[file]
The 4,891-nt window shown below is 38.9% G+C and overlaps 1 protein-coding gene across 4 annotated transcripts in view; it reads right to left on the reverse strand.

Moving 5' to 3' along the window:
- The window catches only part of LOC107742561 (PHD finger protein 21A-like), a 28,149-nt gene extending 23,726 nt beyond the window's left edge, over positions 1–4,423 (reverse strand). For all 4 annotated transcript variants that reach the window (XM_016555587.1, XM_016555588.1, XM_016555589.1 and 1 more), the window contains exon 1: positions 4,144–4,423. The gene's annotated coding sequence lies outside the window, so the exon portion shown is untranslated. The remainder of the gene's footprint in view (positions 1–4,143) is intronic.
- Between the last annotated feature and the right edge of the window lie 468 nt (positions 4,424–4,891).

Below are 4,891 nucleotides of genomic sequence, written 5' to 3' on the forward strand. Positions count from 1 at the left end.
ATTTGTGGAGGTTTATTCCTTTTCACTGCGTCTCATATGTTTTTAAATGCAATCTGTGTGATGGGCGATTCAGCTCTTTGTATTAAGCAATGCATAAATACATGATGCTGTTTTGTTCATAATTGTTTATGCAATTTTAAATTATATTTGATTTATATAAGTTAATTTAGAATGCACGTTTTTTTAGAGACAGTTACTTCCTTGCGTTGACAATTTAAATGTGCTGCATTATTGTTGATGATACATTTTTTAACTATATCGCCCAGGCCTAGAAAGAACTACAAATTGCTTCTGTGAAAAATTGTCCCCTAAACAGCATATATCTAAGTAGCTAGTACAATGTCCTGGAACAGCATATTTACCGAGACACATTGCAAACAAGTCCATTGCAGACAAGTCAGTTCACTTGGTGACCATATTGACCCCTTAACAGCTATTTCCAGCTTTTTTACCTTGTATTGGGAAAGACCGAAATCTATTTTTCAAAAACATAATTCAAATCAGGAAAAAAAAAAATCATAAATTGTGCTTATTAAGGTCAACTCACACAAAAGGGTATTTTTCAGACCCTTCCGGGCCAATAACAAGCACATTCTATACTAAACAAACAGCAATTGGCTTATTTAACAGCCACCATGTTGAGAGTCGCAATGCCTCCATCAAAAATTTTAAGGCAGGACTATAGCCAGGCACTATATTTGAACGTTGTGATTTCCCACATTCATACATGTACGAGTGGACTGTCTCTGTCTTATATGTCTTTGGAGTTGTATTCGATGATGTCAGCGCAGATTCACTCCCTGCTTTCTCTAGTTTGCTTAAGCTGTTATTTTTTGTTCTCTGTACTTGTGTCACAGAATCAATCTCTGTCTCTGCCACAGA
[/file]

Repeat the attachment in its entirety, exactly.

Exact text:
The 4,891-nt window shown below is 38.9% G+C and overlaps 1 protein-coding gene across 4 annotated transcripts in view; it reads right to left on the reverse strand.

Moving 5' to 3' along the window:
- The window catches only part of LOC107742561 (PHD finger protein 21A-like), a 28,149-nt gene extending 23,726 nt beyond the window's left edge, over positions 1–4,423 (reverse strand). For all 4 annotated transcript variants that reach the window (XM_016555587.1, XM_016555588.1, XM_016555589.1 and 1 more), the window contains exon 1: positions 4,144–4,423. The gene's annotated coding sequence lies outside the window, so the exon portion shown is untranslated. The remainder of the gene's footprint in view (positions 1–4,143) is intronic.
- Between the last annotated feature and the right edge of the window lie 468 nt (positions 4,424–4,891).

Below are 4,891 nucleotides of genomic sequence, written 5' to 3' on the forward strand. Positions count from 1 at the left end.
ATTTGTGGAGGTTTATTCCTTTTCACTGCGTCTCATATGTTTTTAAATGCAATCTGTGTGATGGGCGATTCAGCTCTTTGTATTAAGCAATGCATAAATACATGATGCTGTTTTGTTCATAATTGTTTATGCAATTTTAAATTATATTTGATTTATATAAGTTAATTTAGAATGCACGTTTTTTTAGAGACAGTTACTTCCTTGCGTTGACAATTTAAATGTGCTGCATTATTGTTGATGATACATTTTTTAACTATATCGCCCAGGCCTAGAAAGAACTACAAATTGCTTCTGTGAAAAATTGTCCCCTAAACAGCATATATCTAAGTAGCTAGTACAATGTCCTGGAACAGCATATTTACCGAGACACATTGCAAACAAGTCCATTGCAGACAAGTCAGTTCACTTGGTGACCATATTGACCCCTTAACAGCTATTTCCAGCTTTTTTACCTTGTATTGGGAAAGACCGAAATCTATTTTTCAAAAACATAATTCAAATCAGGAAAAAAAAAAATCATAAATTGTGCTTATTAAGGTCAACTCACACAAAAGGGTATTTTTCAGACCCTTCCGGGCCAATAACAAGCACATTCTATACTAAACAAACAGCAATTGGCTTATTTAACAGCCACCATGTTGAGAGTCGCAATGCCTCCATCAAAAATTTTAAGGCAGGACTATAGCCAGGCACTATATTTGAACGTTGTGATTTCCCACATTCATACATGTACGAGTGGACTGTCTCTGTCTTATATGTCTTTGGAGTTGTATTCGATGATGTCAGCGCAGATTCACTCCCTGCTTTCTCTAGTTTGCTTAAGCTGTTATTTTTTGTTCTCTGTACTTGTGTCACAGAATCAATCTCTGTCTCTGCCACAGA